Factbox: What's in the U.S. Congress's Electoral Count Reform Act?

View of the U.S. Capitol
A general view of the U.S. Capitol after United States on Capitol Hill in Washington, D.C., U.S. August 6, 2022. REUTERS/Ken Cedeno

WASHINGTON, Dec 20 (Reuters) - The U.S. Congress is poised to pass legislation that would tighten the way presidential elections are certified, aiming to prevent a repeat of the chaos that followed Donald Trump's 2020 presidential defeat.

Here are details on the Electoral Count Reform Act, which lawmakers included in a year-end government funding bill:


The bipartisan effort would rewrite the 1887 Electoral Count Act, which lays out the process by which Congress tallies the state-by-state results from a presidential election and formally certifies the winner. Critics say the law is poorly written and open to misinterpretation.

The congressional session, which takes place roughly two months after the election, was largely seen as a formality until Trump supporters stormed the U.S. Capitol on Jan. 6, 2021, in an unsuccessful attempt to prevent lawmakers from certifying Democrat Joe Biden's victory.

Trump and his advisers had cited provisions of the 1887 law as they pressed Republican allies to overturn his loss.


While other election-law reforms have foundered in Congress this year due to Republican opposition, the Electoral Count Reform Act has solid bipartisan support, at least in the Senate.

Crafted by Republican Senator Susan Collins and Democratic Senator Joe Manchin, two moderates, the bill is backed by Republican and Democratic leaders.

In a committee vote in September, the lone "no" vote was cast by Republican Senator Ted Cruz, who led efforts in Congress to block certification on Jan. 6.

The House of Representatives passed a similar bill in September, largely along party lines.


The legislation would clarify that vice presidents only play a ceremonial role when Congress tallies the state-by-state election results and certifies the outcome.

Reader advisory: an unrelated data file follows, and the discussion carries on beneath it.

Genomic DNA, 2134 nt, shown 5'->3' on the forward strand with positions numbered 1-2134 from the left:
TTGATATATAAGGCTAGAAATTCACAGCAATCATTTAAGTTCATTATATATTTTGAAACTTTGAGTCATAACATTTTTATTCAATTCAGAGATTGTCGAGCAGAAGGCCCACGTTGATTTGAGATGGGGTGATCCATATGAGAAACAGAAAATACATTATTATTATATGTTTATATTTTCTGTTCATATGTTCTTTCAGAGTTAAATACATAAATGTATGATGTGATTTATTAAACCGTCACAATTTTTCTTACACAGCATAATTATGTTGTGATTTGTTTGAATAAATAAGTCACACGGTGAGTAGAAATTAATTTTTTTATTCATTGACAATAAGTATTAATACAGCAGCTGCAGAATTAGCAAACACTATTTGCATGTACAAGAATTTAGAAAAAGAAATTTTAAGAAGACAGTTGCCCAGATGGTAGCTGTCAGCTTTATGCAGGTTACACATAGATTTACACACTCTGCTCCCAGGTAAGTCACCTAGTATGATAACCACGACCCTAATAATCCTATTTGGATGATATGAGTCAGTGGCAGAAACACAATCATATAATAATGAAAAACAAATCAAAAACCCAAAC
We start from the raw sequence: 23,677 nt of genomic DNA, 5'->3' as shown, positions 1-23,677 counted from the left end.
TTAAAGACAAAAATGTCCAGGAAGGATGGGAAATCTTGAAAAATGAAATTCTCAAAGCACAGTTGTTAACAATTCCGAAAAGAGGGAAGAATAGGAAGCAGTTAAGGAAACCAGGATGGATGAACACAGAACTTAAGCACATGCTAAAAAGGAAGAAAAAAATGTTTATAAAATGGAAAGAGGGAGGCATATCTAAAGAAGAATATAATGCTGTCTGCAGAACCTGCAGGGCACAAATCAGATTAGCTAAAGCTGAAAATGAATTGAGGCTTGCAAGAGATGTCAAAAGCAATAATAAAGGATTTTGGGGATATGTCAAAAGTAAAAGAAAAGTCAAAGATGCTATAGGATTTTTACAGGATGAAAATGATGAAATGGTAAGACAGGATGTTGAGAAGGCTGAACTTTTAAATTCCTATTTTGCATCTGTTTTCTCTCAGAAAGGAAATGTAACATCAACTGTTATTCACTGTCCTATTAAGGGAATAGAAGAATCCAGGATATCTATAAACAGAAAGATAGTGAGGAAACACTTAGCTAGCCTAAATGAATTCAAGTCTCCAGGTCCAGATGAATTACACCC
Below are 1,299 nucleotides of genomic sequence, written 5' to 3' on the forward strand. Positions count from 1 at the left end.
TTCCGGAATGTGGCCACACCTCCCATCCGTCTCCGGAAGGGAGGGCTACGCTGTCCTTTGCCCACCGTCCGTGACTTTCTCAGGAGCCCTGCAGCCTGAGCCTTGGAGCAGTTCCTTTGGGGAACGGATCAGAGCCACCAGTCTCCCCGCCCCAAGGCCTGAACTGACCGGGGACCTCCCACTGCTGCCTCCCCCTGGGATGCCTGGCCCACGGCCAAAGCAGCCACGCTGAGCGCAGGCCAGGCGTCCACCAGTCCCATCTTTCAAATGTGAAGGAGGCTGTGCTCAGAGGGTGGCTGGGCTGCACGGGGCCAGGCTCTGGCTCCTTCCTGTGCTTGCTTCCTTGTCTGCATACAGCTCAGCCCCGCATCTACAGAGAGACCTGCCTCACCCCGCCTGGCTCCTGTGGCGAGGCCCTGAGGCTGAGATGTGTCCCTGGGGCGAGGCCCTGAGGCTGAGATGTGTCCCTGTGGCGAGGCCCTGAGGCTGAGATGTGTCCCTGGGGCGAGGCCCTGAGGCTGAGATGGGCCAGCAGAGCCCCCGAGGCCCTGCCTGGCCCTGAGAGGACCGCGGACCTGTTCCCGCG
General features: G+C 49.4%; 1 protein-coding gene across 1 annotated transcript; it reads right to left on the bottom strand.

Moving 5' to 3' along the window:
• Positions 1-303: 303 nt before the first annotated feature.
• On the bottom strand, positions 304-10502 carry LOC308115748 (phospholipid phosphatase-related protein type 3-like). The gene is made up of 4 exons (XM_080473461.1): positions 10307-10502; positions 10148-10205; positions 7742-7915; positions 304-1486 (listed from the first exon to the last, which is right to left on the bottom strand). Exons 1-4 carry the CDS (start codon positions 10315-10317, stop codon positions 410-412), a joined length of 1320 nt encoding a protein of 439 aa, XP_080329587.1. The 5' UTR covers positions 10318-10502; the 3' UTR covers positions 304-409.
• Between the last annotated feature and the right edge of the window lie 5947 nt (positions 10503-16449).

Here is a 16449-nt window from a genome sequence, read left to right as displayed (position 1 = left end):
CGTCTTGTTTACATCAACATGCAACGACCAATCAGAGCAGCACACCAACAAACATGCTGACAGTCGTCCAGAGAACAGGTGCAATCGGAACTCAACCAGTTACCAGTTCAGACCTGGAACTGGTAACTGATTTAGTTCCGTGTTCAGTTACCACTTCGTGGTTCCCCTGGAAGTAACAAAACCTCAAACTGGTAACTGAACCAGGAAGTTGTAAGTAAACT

Trump had urged his vice president, Mike Pence, to prevent lawmakers from certifying Biden's victory. When Pence said he did not have the authority to do so, Trump denounced him at a rally and his supporters threatened to kill the vice president as they stormed the Capitol.

The legislation also would make it harder for lawmakers to interfere with the process, by requiring approval of one-fifth of the House and Senate to consider a challenge to a state's results.

Current law requires Congress to consider a challenge if only one lawmaker from each chamber raises an objection. That happened on Jan. 6, requiring Congress to consider baseless challenges to Biden's victories in Arizona and Pennsylvania after they hid from the violent, pro-Trump mob that stormed the Capitol.

Congress ultimately rejected those challenges, though eight Senate Republicans and 139 House Republicans supported them.

It also would specify that only a state's governor, or another official designated by law, would be allowed to submit election results.

That would head off Trump's 2020 strategy of recruiting sympathetic state legislators to submit "alternate" results showing he won states that he actually lost. He now faces criminal probes from the U.S. Justice Department and a Georgia prosecutor for that effort.


The legislation also clarifies how a winning candidate can set up their administration before they take office -- another routine process that was upended after the 2020 election by Trump.

Biden's transition work was held up for several weeks after that election when the head of the U.S. General Services Administration, Emily Murphy, refused to release money to allow him to do so.

The new law says the GSA would release transition money to both candidates if neither has conceded five days after Election Day, but would cut off funds to the loser after the outcome was clear.

Reporting by Andy Sullivan; Editing by Scott Malone and Jonathan Oatis

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